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Julianne Swartz: ‘How Deep is Your’ Exhibit at the IMA

Indianapolis Museum of Art

The Indianapolis Museum of Art. AroundIndy.com staff photo, (c) 2012, all rights reserved.

By Candace Gwaltney
Indianapolis Museum of Art
http://imamuseum.org/

The Indianapolis Museum of Art announced recently that it will present an exhibition featuring multi-disciplinary artist Julianne Swartz’s work in photography, sculpture, installation, and sound, gathering together for the first time a significant group of her large-scale installations. Julianne Swartz: How Deep Is Your will be on view in the McCormack Forefront Galleries and other unexpected locations within the museum March 14 through June 15, 2014.

Acclaimed for her unique blend of high and low tech materials, Swartz makes the presence of the viewer fundamental to her work in images, objects and architecturally sensitive installations. She employs lenses that transform mundane objects and hidden locations into magical moving pictures, mirrors that disorient a viewer’s spatial perception and self-awareness, and PVC tubing that allow buildings to communicate with their inhabitants.

“Since commissioning a major sound installation from Swartz in 2008, we have personally witnessed how engaging the public finds her work. Julianne Swartz: How Deep Is Your is the perfect exhibition for us at this time as the IMA works hard to make the visitor experiences on our campus truly extraordinary.  Our guests will simply love interacting with Swartz’s work,” said  Dr. Charles L. Venable, The Melvin & Bren Simon Director and CEO.

The way in which ideas take material form in Swartz’s work eludes easy definitions and labels. Swartz writes of her work that she is seeking to foreground undervalued qualities such as “the perceptual, the experiential, the introspective, the emotional, and interdependence within a community.” A refreshing current of sincerity and hope informs all of Swartz’s practice, and her deceptively simple arrangements of materials often result in profound observations about society, power, or human nature. How Deep Is Your will offer visitors of all ages the thrill of a conceptual scavenger hunt, as well as a thorough introduction to this groundbreaking contemporary artist .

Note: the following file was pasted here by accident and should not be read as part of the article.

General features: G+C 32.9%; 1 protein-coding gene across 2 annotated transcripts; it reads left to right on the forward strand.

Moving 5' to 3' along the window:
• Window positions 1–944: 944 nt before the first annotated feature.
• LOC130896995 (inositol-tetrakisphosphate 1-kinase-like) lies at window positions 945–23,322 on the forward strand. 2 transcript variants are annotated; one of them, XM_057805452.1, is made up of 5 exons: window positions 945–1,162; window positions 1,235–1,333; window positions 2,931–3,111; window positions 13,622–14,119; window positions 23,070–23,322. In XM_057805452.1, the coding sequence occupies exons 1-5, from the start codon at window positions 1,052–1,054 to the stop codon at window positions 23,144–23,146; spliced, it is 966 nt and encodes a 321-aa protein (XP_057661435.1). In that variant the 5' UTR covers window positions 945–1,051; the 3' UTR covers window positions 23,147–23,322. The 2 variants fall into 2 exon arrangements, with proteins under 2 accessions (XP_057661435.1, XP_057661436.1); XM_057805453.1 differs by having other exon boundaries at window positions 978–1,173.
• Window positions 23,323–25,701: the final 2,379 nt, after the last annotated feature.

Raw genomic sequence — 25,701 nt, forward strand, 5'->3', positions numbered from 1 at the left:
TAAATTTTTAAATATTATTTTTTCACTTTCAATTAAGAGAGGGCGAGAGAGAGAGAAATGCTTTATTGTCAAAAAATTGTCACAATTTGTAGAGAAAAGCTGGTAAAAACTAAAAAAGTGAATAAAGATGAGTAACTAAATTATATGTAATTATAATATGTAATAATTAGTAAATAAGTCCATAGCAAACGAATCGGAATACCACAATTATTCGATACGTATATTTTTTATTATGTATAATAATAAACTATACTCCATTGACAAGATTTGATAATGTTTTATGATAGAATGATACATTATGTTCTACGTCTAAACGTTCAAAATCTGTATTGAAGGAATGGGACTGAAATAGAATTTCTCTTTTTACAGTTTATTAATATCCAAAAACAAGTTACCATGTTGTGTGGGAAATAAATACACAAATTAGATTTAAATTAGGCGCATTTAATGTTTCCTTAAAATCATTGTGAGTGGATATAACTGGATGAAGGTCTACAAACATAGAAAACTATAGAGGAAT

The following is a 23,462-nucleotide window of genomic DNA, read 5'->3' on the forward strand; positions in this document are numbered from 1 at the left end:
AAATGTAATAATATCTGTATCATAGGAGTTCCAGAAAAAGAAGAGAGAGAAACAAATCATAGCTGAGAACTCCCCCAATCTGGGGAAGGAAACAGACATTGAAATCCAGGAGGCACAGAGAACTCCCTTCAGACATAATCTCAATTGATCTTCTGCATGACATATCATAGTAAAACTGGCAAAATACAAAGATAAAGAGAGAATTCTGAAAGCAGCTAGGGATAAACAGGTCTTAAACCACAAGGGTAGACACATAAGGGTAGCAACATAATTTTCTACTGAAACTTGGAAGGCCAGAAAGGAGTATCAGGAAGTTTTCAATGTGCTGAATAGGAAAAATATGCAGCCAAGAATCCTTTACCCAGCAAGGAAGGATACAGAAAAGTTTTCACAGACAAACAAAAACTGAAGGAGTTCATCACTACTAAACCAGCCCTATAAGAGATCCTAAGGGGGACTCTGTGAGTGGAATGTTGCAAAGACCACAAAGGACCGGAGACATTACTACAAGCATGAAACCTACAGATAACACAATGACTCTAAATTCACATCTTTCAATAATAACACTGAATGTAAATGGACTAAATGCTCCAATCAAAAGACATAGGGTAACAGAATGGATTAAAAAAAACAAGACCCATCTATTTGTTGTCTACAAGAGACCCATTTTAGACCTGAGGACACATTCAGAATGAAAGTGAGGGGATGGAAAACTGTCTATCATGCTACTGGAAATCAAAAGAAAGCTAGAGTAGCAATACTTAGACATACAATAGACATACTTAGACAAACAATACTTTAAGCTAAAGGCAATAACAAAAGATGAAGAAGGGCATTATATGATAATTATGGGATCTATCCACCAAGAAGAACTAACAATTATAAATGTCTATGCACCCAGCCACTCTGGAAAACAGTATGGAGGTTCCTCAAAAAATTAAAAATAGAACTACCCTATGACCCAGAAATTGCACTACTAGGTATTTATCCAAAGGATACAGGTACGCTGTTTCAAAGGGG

“Swartz is an incredibly talented and intelligent artist. Her work imbues minimalist forms with deep emotional content,” remarked exhibition curator Rachael Arauz. “The opportunity to gather her work in all media as well as reconstruct some of her major large-scale installations offers new insights into her complex engagement with themes of interactivity, materiality, and human experience.”

Exhibition Organization and Support

Julianne Swartz: How Deep Is Your is organized by the deCordova Sculpture Park and Museum, Boston, Mass., and the Scottsdale Museum of Contemporary Art, Scottsdale, Ariz., and curated by Rachael Arauz.

Major support for the exhibition and catalogue were made possible by the Andy Warhol Foundation for the Visual Arts and the Elizabeth Firestone Graham Foundation.

Exhibition Catalogue

Julianne Swartz: How Deep Is Your is accompanied by the largest publication about the artist to date, featuring essays by Rachael Arauz and former SMoCA curator Cassandra Coblentz and texts by Janine Antoni, Sharon Corwin, Tim Davis, Bec Garland, Byron Kim, Stephen Lichty, Jenny Monick, Judy Pfaff, Barbara Smith, David Levi Strauss, Jonathan Van Dyke and Emily Weiner.

About Julianne Swartz

Swartz has exhibited widely, including site-specific commissions for the New Museum, Tate Liverpool, and the Tang Museum, and group shows at P.S. 1/MoMA, the Aldrich Museum, The Israel Museum, Jerusalem, and Ballroom Marfa. She was included in the 2004 Whitney Biennial, and has had solo exhibitions at the Jewish Museum, the Colby College Museum and the Indianapolis Museum of Art. She is represented by Mixed Greens and Josée Bienvenu Gallery in New York and the Lisa Sette Gallery in Scottsdale, AZ.

The IMA first introduced Swartz to local audiences in 2008 when it commissioned her aural sculpture Terrain. Terrain is now part of the IMA’s permanent collection and is on view in the Floor 4 contemporary galleries.

For more information, visit http://imamuseum.org/, or call 317-923-1331.

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